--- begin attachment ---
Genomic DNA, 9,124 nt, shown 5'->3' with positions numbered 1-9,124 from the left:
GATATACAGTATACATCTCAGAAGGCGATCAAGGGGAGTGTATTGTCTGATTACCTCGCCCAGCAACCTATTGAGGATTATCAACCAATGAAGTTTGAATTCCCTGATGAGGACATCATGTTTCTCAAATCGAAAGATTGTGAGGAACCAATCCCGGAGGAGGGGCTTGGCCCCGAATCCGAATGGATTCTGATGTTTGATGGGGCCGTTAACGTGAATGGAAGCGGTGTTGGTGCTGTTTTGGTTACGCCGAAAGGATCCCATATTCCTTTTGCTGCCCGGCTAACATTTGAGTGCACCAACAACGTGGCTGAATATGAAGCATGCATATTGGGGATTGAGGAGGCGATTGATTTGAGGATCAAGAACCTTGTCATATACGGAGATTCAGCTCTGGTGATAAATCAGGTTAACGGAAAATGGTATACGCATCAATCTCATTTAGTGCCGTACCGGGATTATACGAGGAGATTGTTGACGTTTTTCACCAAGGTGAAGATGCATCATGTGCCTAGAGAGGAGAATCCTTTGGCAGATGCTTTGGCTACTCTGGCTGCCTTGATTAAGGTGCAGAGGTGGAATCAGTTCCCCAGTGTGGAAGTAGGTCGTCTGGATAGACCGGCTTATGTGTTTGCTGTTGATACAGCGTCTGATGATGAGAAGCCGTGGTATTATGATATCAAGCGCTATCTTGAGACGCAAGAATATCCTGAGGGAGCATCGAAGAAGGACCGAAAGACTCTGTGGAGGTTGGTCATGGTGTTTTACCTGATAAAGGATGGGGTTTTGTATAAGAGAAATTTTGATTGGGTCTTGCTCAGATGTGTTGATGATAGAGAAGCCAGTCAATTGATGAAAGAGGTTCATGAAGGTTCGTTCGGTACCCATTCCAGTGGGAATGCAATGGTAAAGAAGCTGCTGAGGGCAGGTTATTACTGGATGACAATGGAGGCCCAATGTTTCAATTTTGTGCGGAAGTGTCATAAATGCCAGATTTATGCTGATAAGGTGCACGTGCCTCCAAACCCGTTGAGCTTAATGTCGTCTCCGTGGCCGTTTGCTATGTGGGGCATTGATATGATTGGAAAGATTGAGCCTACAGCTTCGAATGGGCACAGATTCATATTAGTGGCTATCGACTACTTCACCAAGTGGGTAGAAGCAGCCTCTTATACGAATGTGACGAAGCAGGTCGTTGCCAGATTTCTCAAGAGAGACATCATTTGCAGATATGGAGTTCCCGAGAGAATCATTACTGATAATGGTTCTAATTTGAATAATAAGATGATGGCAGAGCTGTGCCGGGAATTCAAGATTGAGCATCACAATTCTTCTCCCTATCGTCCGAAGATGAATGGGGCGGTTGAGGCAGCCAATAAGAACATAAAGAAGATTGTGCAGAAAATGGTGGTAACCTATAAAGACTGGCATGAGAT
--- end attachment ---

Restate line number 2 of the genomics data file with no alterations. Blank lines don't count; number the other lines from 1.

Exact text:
GATATACAGTATACATCTCAGAAGGCGATCAAGGGGAGTGTATTGTCTGATTACCTCGCCCAGCAACCTATTGAGGATTATCAACCAATGAAGTTTGAATTCCCTGATGAGGACATCATGTTTCTCAAATCGAAAGATTGTGAGGAACCAATCCCGGAGGAGGGGCTTGGCCCCGAATCCGAATGGATTCTGATGTTTGATGGGGCCGTTAACGTGAATGGAAGCGGTGTTGGTGCTGTTTTGGTTACGCCGAAAGGATCCCATATTCCTTTTGCTGCCCGGCTAACATTTGAGTGCACCAACAACGTGGCTGAATATGAAGCATGCATATTGGGGATTGAGGAGGCGATTGATTTGAGGATCAAGAACCTTGTCATATACGGAGATTCAGCTCTGGTGATAAATCAGGTTAACGGAAAATGGTATACGCATCAATCTCATTTAGTGCCGTACCGGGATTATACGAGGAGATTGTTGACGTTTTTCACCAAGGTGAAGATGCATCATGTGCCTAGAGAGGAGAATCCTTTGGCAGATGCTTTGGCTACTCTGGCTGCCTTGATTAAGGTGCAGAGGTGGAATCAGTTCCCCAGTGTGGAAGTAGGTCGTCTGGATAGACCGGCTTATGTGTTTGCTGTTGATACAGCGTCTGATGATGAGAAGCCGTGGTATTATGATATCAAGCGCTATCTTGAGACGCAAGAATATCCTGAGGGAGCATCGAAGAAGGACCGAAAGACTCTGTGGAGGTTGGTCATGGTGTTTTACCTGATAAAGGATGGGGTTTTGTATAAGAGAAATTTTGATTGGGTCTTGCTCAGATGTGTTGATGATAGAGAAGCCAGTCAATTGATGAAAGAGGTTCATGAAGGTTCGTTCGGTACCCATTCCAGTGGGAATGCAATGGTAAAGAAGCTGCTGAGGGCAGGTTATTACTGGATGACAATGGAGGCCCAATGTTTCAATTTTGTGCGGAAGTGTCATAAATGCCAGATTTATGCTGATAAGGTGCACGTGCCTCCAAACCCGTTGAGCTTAATGTCGTCTCCGTGGCCGTTTGCTATGTGGGGCATTGATATGATTGGAAAGATTGAGCCTACAGCTTCGAATGGGCACAGATTCATATTAGTGGCTATCGACTACTTCACCAAGTGGGTAGAAGCAGCCTCTTATACGAATGTGACGAAGCAGGTCGTTGCCAGATTTCTCAAGAGAGACATCATTTGCAGATATGGAGTTCCCGAGAGAATCATTACTGATAATGGTTCTAATTTGAATAATAAGATGATGGCAGAGCTGTGCCGGGAATTCAAGATTGAGCATCACAATTCTTCTCCCTATCGTCCGAAGATGAATGGGGCGGTTGAGGCAGCCAATAAGAACATAAAGAAGATTGTGCAGAAAATGGTGGTAACCTATAAAGACTGGCATGAGAT